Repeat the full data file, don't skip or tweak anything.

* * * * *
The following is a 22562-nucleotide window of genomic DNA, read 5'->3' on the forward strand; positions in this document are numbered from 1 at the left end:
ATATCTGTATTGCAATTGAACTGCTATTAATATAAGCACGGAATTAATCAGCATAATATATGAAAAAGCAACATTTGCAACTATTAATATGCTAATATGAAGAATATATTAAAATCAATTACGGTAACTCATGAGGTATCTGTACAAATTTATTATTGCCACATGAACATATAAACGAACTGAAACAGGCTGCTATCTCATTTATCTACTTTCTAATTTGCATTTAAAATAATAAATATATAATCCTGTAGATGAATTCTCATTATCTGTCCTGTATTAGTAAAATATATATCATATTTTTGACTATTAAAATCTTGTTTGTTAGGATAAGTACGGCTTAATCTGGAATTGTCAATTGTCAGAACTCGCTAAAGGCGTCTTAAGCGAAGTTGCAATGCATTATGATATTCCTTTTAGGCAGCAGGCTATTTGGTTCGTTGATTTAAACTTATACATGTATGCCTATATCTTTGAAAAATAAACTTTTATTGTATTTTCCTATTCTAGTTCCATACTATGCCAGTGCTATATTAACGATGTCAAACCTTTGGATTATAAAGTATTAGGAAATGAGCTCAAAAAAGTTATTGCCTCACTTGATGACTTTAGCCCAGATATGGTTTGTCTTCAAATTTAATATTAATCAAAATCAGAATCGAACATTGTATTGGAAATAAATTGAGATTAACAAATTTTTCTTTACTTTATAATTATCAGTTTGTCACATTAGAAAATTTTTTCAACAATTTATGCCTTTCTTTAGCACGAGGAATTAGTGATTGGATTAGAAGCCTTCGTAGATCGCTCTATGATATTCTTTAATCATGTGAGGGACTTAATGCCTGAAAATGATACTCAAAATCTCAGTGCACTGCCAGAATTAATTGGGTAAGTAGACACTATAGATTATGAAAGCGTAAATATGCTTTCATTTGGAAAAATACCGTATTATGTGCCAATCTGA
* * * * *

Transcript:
The following is a 22562-nucleotide window of genomic DNA, read 5'->3' on the forward strand; positions in this document are numbered from 1 at the left end:
ATATCTGTATTGCAATTGAACTGCTATTAATATAAGCACGGAATTAATCAGCATAATATATGAAAAAGCAACATTTGCAACTATTAATATGCTAATATGAAGAATATATTAAAATCAATTACGGTAACTCATGAGGTATCTGTACAAATTTATTATTGCCACATGAACATATAAACGAACTGAAACAGGCTGCTATCTCATTTATCTACTTTCTAATTTGCATTTAAAATAATAAATATATAATCCTGTAGATGAATTCTCATTATCTGTCCTGTATTAGTAAAATATATATCATATTTTTGACTATTAAAATCTTGTTTGTTAGGATAAGTACGGCTTAATCTGGAATTGTCAATTGTCAGAACTCGCTAAAGGCGTCTTAAGCGAAGTTGCAATGCATTATGATATTCCTTTTAGGCAGCAGGCTATTTGGTTCGTTGATTTAAACTTATACATGTATGCCTATATCTTTGAAAAATAAACTTTTATTGTATTTTCCTATTCTAGTTCCATACTATGCCAGTGCTATATTAACGATGTCAAACCTTTGGATTATAAAGTATTAGGAAATGAGCTCAAAAAAGTTATTGCCTCACTTGATGACTTTAGCCCAGATATGGTTTGTCTTCAAATTTAATATTAATCAAAATCAGAATCGAACATTGTATTGGAAATAAATTGAGATTAACAAATTTTTCTTTACTTTATAATTATCAGTTTGTCACATTAGAAAATTTTTTCAACAATTTATGCCTTTCTTTAGCACGAGGAATTAGTGATTGGATTAGAAGCCTTCGTAGATCGCTCTATGATATTCTTTAATCATGTGAGGGACTTAATGCCTGAAAATGATACTCAAAATCTCAGTGCACTGCCAGAATTAATTGGGTAAGTAGACACTATAGATTATGAAAGCGTAAATATGCTTTCATTTGGAAAAATACCGTATTATGTGCCAATCTGA